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Local monument part of a Vermont tradition

More than 6,000 people thronged the town on this cool, bright day in May 1905, some having arrived by train from as far away as Burlington and Rutland. The occasion was a special celebration of Memorial Day, a holiday that had arisen spontaneously in the years immediately after the Civil War to honor soldiers from both the North and the South.
Forty years had passed since Lee’s surrender at Appomattox, and Middlebury was ready at last to unveil its own monument to that awful war. The tone of the event looked backward, a heartfelt tribute to a fading tragedy in the country’s history.
Concealed behind red, white, and blue bunting, the Middlebury monument was clearly massive and perhaps 30 feet tall. After the parade, six Civil War veterans drawn from the ever-declining numbers of veterans from that war, stepped forward and pulled cords that released the drapery.
The applause was overwhelming. Col. Silas Ilsley, a veteran of the war but a relative newcomer to town, was blessedly brief in his remarks about the memorial he had commissioned: “It gives me pleasure to present this monument to Middlebury in honor of her soldiers.” The crowd’s wildly clapping hands flittered in the air like birds heading home at twilight. 
Almost lost among the many Civil War commemorative events being hosted this year is the 150th anniversary of the passage by the Vermont Legislature of Act No. 4. According to this act, passed on Oct. 30, 1863, “any town may instruct its selectmen to erect a monument or monuments to the memory of citizens of such town, dying in the service of the country, during the present war, and may appropriate a sum of money sufficient to defray the expense of such erection.”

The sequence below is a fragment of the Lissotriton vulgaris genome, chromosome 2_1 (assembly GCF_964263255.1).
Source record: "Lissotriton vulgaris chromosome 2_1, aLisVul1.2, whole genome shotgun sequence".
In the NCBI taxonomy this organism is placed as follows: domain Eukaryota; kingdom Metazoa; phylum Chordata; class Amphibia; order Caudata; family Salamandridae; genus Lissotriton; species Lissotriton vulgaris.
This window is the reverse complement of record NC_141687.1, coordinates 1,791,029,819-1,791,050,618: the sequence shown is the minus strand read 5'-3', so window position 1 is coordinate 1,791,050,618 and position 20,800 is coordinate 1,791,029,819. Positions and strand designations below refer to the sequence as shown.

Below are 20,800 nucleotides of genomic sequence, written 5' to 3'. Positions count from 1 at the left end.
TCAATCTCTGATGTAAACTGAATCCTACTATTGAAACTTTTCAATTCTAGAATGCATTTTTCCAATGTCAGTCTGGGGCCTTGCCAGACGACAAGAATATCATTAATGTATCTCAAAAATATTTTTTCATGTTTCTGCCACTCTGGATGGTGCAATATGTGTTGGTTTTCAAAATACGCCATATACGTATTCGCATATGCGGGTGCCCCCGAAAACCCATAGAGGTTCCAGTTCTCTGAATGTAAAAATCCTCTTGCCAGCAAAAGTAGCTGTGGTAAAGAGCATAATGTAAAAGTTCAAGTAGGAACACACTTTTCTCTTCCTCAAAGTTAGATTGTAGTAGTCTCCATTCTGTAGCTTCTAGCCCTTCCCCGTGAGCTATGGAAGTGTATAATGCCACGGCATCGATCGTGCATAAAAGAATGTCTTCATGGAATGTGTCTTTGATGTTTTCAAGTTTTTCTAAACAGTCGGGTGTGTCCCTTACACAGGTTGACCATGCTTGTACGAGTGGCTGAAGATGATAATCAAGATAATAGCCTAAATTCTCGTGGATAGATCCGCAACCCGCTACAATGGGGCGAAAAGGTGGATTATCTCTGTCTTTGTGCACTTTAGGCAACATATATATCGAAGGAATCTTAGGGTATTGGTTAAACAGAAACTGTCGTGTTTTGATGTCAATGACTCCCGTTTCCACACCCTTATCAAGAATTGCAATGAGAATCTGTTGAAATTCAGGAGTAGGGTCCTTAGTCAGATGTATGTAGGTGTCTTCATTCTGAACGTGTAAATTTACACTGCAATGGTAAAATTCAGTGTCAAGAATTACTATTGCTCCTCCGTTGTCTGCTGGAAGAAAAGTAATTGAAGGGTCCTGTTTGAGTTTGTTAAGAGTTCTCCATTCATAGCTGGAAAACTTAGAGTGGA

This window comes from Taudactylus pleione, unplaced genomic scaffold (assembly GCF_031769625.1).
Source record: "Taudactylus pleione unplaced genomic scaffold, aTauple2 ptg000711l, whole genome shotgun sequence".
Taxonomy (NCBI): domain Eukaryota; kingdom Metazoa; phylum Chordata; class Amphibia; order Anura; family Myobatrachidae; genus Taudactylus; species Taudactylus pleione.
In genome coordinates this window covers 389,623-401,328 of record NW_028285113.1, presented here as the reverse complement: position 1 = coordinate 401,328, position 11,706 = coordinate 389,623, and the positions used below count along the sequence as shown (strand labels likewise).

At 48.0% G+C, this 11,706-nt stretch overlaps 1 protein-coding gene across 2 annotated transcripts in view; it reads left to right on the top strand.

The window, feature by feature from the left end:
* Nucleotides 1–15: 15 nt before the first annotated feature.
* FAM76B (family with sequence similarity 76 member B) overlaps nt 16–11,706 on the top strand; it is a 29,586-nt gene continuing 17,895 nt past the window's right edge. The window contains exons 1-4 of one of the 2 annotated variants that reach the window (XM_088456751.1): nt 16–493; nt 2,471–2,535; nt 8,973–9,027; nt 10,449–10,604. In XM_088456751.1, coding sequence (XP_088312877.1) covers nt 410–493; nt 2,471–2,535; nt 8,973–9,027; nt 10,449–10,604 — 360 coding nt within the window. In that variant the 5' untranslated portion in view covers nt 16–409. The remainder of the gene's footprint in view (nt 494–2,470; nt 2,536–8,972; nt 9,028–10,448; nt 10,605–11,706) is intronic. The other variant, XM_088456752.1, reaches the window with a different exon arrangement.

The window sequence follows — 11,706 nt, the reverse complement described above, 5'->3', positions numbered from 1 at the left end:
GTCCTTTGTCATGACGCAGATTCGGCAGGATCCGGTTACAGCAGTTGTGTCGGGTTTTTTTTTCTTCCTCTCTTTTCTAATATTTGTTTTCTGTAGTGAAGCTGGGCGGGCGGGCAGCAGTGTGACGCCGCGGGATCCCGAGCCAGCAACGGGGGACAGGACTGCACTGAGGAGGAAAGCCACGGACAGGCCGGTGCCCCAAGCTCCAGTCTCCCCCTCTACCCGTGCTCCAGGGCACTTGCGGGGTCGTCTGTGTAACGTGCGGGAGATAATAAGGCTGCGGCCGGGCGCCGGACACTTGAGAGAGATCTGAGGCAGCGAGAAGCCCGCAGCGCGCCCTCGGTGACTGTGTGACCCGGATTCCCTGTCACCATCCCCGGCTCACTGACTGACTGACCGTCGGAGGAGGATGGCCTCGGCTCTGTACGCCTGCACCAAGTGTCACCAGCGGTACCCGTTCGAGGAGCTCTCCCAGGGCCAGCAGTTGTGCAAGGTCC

Like President Lincoln’s address at Gettysburg three weeks later, the Vermont act was intended to give heart to discouraged Northerners during some of the darkest days of the war. Lincoln pronounced the Gettysburg battlefield hallowed ground that would serve forever as a reminder of the nation’s values. The Vermont Legislature offered every town in the state a chance to have its own piece of hallowed ground developed at public expense.
And the towns responded both immediately and years later.